Susan Alexander-Max / Micaela Comberti / Jane Rogers / Simon Standage

Hummel: Cello Sonata, Op. 104; Piano Quartet; Piano Trios, Opp. 22 & 35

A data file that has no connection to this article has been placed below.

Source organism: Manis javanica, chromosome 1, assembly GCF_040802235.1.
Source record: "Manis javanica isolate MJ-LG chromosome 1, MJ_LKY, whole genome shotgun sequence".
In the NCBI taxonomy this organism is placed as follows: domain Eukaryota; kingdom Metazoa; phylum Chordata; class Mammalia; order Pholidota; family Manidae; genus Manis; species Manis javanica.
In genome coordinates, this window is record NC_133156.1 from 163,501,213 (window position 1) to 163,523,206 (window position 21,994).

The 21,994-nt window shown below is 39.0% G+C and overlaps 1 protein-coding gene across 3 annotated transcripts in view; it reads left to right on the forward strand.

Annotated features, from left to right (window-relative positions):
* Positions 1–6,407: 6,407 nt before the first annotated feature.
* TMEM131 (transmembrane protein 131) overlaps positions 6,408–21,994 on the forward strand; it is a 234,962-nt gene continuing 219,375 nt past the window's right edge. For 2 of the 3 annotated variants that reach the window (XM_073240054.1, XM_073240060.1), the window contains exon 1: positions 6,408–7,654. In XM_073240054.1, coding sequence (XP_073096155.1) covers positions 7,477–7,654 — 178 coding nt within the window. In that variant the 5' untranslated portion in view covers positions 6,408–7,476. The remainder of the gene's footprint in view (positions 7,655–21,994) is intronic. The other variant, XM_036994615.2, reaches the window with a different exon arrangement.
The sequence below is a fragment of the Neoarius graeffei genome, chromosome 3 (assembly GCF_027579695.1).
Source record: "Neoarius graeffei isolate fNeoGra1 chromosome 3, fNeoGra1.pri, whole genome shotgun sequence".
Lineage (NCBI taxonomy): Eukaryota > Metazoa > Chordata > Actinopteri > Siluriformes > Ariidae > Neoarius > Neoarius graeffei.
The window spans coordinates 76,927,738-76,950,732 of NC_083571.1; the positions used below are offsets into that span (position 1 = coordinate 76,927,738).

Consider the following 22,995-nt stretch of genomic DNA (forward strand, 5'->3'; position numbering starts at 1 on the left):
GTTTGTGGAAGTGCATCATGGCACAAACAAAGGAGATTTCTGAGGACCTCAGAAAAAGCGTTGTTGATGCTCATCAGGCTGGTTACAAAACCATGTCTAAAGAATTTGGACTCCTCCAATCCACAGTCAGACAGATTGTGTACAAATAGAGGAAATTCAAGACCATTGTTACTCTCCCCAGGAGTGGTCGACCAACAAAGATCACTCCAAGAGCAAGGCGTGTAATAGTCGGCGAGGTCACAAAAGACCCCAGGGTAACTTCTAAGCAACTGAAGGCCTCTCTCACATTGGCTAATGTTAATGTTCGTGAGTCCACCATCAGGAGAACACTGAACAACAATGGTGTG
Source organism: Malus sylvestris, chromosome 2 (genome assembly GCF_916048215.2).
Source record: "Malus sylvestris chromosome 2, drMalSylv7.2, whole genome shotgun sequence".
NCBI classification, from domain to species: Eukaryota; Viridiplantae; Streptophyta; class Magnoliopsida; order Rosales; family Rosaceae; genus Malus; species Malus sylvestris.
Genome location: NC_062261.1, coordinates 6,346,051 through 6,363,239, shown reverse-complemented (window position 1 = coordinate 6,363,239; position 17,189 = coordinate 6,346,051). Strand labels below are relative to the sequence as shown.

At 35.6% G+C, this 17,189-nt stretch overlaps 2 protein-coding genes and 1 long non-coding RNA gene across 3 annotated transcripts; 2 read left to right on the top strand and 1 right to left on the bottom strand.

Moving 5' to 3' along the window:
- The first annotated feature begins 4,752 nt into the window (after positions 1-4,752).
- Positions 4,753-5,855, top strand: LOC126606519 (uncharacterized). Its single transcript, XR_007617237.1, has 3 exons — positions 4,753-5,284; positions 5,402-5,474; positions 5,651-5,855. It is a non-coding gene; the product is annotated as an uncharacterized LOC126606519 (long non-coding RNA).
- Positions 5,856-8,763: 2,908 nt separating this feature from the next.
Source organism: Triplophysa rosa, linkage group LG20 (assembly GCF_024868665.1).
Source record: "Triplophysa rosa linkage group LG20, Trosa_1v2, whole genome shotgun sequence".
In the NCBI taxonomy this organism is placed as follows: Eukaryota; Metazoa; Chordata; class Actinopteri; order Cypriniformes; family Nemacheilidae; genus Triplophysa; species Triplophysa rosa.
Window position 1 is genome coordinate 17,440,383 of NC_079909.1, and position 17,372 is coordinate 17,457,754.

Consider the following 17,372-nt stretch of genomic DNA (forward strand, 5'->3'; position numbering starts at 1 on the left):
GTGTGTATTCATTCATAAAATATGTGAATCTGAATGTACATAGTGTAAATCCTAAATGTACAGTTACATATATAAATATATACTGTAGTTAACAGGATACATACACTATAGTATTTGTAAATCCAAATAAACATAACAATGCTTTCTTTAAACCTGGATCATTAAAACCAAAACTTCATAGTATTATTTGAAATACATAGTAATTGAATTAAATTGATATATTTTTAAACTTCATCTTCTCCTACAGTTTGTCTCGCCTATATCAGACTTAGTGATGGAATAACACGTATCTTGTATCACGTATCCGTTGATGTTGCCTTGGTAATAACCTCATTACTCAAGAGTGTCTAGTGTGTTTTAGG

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This collection of a few of Hummel's chamber music pieces, although very well performed by fortepianist Susan Alexander-Max and friends on period instruments, demonstrates why it isn't better known or more frequently recorded (although at the time of this Naxos release, Salvatore Lagrassa and Voces Intimae had also just released Hummel's complete piano trios). These pieces are by no means uninspired in melody or mood. There is lyricism, often in the cello and frequently juxtaposed with a playful or pizzicato violin part. Moments of tension are brief and always relieved by much sunniness. The quartet and the Trio, Op. 35, are played with lots of spirit by Alexander-Max, violinist Micaela Comberti, violist Jane Rogers, and cellist Pal Banda. Even at their most animated, they are more Classically refined compared to the Trio, Op. 22. For that one, Simon Standage succeeded Comberti, who died from cancer less than a year after these recordings were made. Standage seems to add an extra dose of enthusiasm that Alexander-Max and Banda join in with. It doesn't bother him that in this work, as in all the others here, the bulk of the work goes to the piano. Which is why Hummel's piano chamber music isn't as popular as contemporary works by Beethoven or Schubert. Even in the Grand Sonate for cello and piano, the rondo of which occasionally has gestures evocative of Schubert's Arpeggione Sonata (written two years earlier), Hummel gives the piano lots of flourishes and flashiness. He recognized the value of the different textures of the stringed instruments with the piano, but never seemed to take full advantage of that. Alexander-Max has an appreciation for Hummel's writing that comes through clearly in her confident and skillful playing, and, although she easily could, she is careful not to grab the spotlight all for herself. The engineering of this recording also helps balance things out by not artificially boosting the fortepiano's sound above that of the strings. As pleasing as this performance is, and as pleasing as this music is to listen to, there is still the impression that Hummel was more a composer of piano music than a composer of chamber music.

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